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What is Change Fatigue and 10 Ways to Overcome It

Learn how to identify, prevent, and overcome change fatigue in the workplace and be prepared to embrace any change that may come!

The lines are presently more blurred than ever when it comes to our work and personal lives and how our emotions, actions, and mindsets play a role in each one. It’s no secret that constant change takes a massive toll on our mental health, and the world around us continues to be one massive change after another. The COVID-19 pandemic has heightened our senses and as a result, our minds are working in overdrive to be able to cope and thrive in an environment that breeds change fatigue. 

These perpetual changes have made it more difficult than ever to embrace change at work because we’re tapped out and therefore don’t have the capacity to embrace this change. This article will dive into the concept of change fatigue so we can collectively overcome it.

What is change fatigue?

Change fatigue is exactly what it sounds like. When employees are bombarded with constant change, or a chaotic environment that lacks structure and direction, they may become passive to organizational change. Before the pandemic, employees had a much larger capacity for continuous or perpetual change, but the pandemic has largely depleted these resources. 

During these unprecedented times, it’s more important than ever to be aware of the warning signs of change fatigue. Change fatigue symptoms include, but are not limited to, high levels of stress and fear, an inability to focus or collaborate, and a depleted output. If you begin to notice that your teammates aren’t working at their regular capacity, it may be time to see what your organization can do to address and improve their mental health.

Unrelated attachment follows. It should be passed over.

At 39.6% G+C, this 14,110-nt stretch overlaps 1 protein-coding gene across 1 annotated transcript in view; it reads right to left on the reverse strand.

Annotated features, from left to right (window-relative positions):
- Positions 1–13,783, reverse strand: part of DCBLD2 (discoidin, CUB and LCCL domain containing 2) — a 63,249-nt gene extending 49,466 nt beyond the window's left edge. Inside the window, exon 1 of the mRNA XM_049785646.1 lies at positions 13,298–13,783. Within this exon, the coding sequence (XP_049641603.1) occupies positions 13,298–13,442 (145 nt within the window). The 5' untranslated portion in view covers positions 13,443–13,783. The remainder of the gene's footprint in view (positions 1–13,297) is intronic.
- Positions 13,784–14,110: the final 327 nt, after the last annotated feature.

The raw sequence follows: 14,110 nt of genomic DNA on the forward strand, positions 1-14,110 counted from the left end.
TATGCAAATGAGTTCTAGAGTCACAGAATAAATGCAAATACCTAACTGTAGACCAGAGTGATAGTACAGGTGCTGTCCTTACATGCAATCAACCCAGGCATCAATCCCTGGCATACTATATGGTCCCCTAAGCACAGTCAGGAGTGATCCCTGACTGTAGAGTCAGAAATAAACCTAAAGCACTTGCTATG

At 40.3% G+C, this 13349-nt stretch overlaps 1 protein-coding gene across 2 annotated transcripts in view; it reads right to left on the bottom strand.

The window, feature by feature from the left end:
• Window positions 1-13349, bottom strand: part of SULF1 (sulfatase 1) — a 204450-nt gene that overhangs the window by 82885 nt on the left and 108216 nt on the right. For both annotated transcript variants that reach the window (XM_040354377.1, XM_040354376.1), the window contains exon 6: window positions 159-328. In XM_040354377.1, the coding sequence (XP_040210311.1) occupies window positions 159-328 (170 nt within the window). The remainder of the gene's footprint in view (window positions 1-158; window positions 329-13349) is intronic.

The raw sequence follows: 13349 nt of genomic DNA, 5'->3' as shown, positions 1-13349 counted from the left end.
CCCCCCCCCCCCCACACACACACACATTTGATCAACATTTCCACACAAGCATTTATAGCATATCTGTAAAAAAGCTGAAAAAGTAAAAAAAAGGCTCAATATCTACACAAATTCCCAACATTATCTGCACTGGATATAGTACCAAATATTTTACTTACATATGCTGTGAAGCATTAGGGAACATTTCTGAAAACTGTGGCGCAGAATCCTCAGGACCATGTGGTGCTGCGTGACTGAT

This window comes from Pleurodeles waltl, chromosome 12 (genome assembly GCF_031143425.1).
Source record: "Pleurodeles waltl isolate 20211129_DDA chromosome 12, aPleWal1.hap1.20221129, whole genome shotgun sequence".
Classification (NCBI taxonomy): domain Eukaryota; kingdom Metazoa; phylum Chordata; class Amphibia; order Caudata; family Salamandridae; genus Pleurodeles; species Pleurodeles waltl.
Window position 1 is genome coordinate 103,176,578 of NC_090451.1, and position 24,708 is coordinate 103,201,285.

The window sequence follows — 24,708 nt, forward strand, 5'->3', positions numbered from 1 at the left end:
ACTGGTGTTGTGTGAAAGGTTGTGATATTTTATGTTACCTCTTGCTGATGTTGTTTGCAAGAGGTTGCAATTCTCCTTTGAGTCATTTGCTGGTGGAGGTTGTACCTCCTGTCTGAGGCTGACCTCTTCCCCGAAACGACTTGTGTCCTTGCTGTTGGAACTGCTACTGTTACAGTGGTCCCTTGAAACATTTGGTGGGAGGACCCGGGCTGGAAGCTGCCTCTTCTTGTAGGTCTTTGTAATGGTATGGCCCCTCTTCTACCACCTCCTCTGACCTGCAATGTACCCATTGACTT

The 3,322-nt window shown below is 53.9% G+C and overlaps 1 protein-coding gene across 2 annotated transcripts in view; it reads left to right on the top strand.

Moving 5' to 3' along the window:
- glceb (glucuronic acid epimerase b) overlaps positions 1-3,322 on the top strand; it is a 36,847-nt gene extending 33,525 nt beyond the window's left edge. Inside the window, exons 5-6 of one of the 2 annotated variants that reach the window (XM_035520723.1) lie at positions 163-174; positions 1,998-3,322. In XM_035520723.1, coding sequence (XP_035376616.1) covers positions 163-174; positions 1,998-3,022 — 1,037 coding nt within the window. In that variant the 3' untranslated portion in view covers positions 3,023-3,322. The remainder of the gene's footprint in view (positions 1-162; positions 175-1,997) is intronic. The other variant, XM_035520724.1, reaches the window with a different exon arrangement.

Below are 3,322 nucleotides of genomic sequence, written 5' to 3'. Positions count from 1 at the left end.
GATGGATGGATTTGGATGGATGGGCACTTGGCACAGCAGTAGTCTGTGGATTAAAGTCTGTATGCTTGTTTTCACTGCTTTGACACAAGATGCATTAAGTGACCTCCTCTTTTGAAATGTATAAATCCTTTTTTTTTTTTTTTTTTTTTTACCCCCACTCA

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What causes change fatigue?

Before the pandemic, employees were much less likely to experience change fatigue. According to a study by Gartner, employees’ ability to cope with change has decreased by 50% since the beginning of the pandemic. An ever-changing environment with numerous variables leads to higher chances of experiencing change fatigue. Before the pandemic, when things were much more normal and we weren’t dealing with massive unknowns on a daily basis, we were able to cope and deal with unexpected or more frequent changes. 

Our surge capacity thrives when we only need to use it short-term,but the current state of the world has made it necessary for us to have our surge capacity turned on and heightened at all times, meaning we’re at our limit and workplace changes aren’t always priority. Not having the opportunity to replenish our capacity has led to a constant state of change fatigue for many. 

10 ways to overcome change fatigue

1 Talk to your superior

It’s now more important than ever to have a sense of psychological safety at work. If you’re feeling fatigued by constant changes, it’s important that you have an open and honest conversation with your manager. If your manager doesn’t know how you’re feeling, they won’t be able to help. 

2 Review changes regularly 

It can be much easier to process change in small bits. If you take it all on at once, it can be extremely overwhelming. Breaking change down into smaller tasks and processing it as it comes will ensure you’re able to fully process the change without getting overwhelmed or simply forgetting about the new changes

3 Prioritize change initiatives 

As we mentioned above, taking everything in at once can be extremely daunting. The good news is you don’t normally have to process everything all at the same time. Instead, try prioritizing the most important changes. This can be done by creating a list of pressing changes and arranging them in order of importance. When you begin to separate all the variables you will be able to assign timelines for each, making the process of acclimating to each one much less daunting. 

If you’re responsible for delivering the news about change to your teammates, make sure to break it up and deliver separate messages on separate occasions. Delivering the news all at once will only overwhelm your teammates, and it’s your job as a manager to make sure they feel as comfortable as possible while embracing change.